New advances in robotics have the potential to exponentially improve supply chain efficiency.
Supply chains are complex operations. Inevitably, there are hundreds (or even thousands) of people involved in each one, and manual tasks that are prone to error often dominate the process. But because tasks are usually interdependent, one problem or mistake can throw the whole system into chaos.
Digital transformation, however, is playing a major role in supply chain management, changing the way organizations deliver products, fulfill orders, and conduct operations. To start, in a recent article for Supply and Demand Chain Executive, Ray Barratt explained the value of process robotics.
Backend Software Drives Process Robotics
“Process robotics works by automating the entire supply chain from end to end (not just individual tasks) – enabling all different sections to be managed in tandem. The adoption of software robotics allows professionals to focus less time on day-to-day processes and, instead, provides more time to drive value for the entire business,” he wrote.
Process robotics provides a centralized approach to procurement, shipping, warehousing, and inventory management. In essence, it involves teaching automation software how jobs are completed. Barratt called this embedded process know-how. “The tasks are completed on a job-by-job level, but coordinated as an entire unified process, allowing the interdependent sections to work in tandem,” he said. “For example, if the robotics solution detects that a warehouse is full due to a lack of inventory movement, it automatically alerts/halts procurement, or adjusts to a new storage location if one is available.”
Physical, Collaborative Robots Provide Flexible Automation
In an article for Supply Chain Digital, Mark Parsons, Chief Customer Officer of DHL Supply Chain, explored how DHL uses physical, collaborative robots equipped with high-resolution cameras, pressure sensors, and self-learning capabilities to assist workers with tasks such as picking, packing and sorting. “We have trialed the robot Effi-BOT in our warehouses, a fully automated trolley that follows pickers through the warehouse and takes care of most of the physical work,” he wrote. “The introduction of robotics like Effi-BOT makes moving from single to multi-order picking a more efficient and ergonomic process and helps track complex inventory movements.”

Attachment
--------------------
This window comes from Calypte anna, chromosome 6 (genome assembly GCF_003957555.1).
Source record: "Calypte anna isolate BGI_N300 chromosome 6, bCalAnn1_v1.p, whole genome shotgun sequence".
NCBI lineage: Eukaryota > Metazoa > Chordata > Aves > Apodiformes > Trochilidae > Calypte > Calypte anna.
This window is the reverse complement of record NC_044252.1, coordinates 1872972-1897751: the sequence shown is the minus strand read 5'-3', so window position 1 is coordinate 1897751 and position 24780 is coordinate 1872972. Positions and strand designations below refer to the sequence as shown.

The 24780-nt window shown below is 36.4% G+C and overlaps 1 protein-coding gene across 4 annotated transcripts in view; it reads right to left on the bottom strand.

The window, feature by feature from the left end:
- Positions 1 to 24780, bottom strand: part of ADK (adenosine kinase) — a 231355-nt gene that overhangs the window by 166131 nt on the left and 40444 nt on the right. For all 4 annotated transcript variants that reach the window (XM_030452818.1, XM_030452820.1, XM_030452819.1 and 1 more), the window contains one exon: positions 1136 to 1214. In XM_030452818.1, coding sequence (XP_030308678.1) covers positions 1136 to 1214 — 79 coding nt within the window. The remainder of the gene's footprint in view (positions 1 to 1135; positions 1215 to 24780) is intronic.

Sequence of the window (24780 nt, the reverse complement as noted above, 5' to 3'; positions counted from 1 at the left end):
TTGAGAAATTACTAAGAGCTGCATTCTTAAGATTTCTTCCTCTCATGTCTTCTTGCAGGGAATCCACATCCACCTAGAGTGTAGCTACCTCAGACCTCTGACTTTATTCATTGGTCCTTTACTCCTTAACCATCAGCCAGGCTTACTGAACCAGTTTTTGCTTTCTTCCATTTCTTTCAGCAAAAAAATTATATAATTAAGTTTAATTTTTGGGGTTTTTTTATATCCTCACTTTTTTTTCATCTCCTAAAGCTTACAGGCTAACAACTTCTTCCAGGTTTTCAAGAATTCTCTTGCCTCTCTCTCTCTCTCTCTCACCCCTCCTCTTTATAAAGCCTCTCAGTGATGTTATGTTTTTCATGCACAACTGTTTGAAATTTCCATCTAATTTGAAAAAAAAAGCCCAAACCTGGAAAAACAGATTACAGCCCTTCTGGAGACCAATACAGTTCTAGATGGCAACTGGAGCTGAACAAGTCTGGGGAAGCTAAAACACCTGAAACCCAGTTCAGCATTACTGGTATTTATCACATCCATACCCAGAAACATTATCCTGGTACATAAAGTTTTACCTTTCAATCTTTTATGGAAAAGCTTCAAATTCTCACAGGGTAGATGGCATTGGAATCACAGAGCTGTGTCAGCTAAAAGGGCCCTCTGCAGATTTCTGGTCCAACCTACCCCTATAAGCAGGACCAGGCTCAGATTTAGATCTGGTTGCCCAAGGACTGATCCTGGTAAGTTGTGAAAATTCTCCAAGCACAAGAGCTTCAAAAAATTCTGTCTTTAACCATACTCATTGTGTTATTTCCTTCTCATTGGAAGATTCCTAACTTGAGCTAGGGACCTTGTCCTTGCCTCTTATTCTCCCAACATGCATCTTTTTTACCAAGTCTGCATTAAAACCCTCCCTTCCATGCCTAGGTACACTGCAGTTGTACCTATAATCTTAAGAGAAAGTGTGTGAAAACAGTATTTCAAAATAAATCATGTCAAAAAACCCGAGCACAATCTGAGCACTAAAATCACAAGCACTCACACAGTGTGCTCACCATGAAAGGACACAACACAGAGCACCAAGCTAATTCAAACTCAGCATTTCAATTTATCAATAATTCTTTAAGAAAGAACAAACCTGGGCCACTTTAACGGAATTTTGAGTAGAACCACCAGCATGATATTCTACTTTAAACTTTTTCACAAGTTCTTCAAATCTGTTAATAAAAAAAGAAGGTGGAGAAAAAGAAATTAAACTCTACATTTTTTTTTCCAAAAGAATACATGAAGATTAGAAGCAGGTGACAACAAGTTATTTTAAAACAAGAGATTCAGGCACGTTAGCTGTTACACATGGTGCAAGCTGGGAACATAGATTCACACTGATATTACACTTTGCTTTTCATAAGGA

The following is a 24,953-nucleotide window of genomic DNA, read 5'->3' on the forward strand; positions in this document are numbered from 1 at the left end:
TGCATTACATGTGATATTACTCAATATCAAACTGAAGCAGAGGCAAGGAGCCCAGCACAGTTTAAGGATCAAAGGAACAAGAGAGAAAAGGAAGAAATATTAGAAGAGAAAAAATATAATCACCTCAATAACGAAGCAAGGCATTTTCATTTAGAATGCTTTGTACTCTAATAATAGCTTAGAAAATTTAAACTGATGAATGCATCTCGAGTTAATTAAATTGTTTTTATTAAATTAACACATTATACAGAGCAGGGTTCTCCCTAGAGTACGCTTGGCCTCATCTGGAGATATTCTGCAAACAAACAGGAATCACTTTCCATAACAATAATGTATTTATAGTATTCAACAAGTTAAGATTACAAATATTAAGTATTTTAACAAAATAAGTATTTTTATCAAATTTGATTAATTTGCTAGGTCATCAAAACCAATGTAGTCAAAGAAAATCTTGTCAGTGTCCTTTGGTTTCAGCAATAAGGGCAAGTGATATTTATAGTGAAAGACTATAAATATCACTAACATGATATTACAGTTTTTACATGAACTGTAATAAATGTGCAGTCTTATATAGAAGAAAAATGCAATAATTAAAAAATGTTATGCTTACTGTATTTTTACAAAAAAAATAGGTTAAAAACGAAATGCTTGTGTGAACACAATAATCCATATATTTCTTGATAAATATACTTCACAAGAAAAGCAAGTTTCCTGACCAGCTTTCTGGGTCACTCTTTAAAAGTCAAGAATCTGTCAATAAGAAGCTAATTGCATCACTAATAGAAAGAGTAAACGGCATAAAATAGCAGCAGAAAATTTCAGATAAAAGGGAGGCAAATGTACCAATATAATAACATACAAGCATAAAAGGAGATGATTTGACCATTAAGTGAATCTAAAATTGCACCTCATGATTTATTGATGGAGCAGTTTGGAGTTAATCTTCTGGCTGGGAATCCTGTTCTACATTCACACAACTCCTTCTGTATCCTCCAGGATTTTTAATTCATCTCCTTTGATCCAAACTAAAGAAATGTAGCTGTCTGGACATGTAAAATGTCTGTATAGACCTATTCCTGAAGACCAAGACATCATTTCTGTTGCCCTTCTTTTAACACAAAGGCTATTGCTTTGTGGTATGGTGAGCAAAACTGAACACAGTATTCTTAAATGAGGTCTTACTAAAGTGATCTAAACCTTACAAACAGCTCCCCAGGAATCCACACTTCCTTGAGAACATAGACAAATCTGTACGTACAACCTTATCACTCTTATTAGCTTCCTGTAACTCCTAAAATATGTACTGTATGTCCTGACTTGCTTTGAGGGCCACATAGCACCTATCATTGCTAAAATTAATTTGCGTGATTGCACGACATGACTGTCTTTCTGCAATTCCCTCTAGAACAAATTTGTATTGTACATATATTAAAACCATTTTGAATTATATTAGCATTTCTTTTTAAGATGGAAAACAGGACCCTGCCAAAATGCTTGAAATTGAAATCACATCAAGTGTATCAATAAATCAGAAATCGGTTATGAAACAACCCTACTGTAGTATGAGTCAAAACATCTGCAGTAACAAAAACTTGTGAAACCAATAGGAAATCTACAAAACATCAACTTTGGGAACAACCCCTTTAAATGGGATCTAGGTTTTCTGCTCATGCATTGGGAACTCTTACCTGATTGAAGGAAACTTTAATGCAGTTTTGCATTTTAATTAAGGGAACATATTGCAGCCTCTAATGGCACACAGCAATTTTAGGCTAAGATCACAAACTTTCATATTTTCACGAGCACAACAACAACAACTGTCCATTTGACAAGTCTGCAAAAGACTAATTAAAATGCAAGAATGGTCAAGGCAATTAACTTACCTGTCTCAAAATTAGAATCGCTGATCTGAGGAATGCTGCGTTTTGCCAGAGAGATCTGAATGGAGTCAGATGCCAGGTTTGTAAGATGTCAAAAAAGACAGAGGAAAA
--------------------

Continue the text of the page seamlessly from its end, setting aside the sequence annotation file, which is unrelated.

DHL uses the physical robot Sawyer to ensure better safety and quality. For instance, Sawyer stops working if it encounters an unexpected situation or material. The robot is currently deployed in picking and co-packing environments including pet food, confectionery, aerosols and canned drinks facilities. “With Sawyer able to undertake a range of repetitive tasks on a variety of products, its up-and-down scalable nature helps us fulfill e-commerce orders more efficiently,” said Parsons.
Intelligent Software + Collaborative Robots = Supply Chain Power
According to PwC analyst Rodger Howell in a piece for SupplyChainBrain, the supply chain industry is moving toward robotics process automation (RPA), which is the glue that integrates multiple systems dedicated to order taking and fulfillment. “RPA goes beyond physical systems to embrace the underlying software, with the help of artificial intelligence,” Howell told SupplyChainBrain writer Robert Bowman.
RPA’s most critical value proposition is productivity – above and beyond cost savings and efficiency gains. In particular, Howell cited the distribution center as the part of the supply chain where RPA can have the greatest impact. “The lights-out warehouse, where virtually every task is automated, has long been an option wherever labor costs are high, and speed of fulfillment is a priority,” he said. “The latest technology ensures that those tasks are tightly coordinated, so as to create a smooth transition from placement of the original order to fulfillment and delivery to the customer.”
RPA doesn’t replace humans, and implementing it isn’t simply a matter of purchasing one solution and letting it rip. Howell cautioned that putting the pieces together is still a challenge, because companies must tie their customer-relationship management systems back to order management and enterprise resource planning platforms, incorporating manual processes when needed. Multiple vendors need to be leveraged, as RPA involves integrators and different assets from the hardware and software sides coming together.
How has automation changed your supply chain operations in the last five years?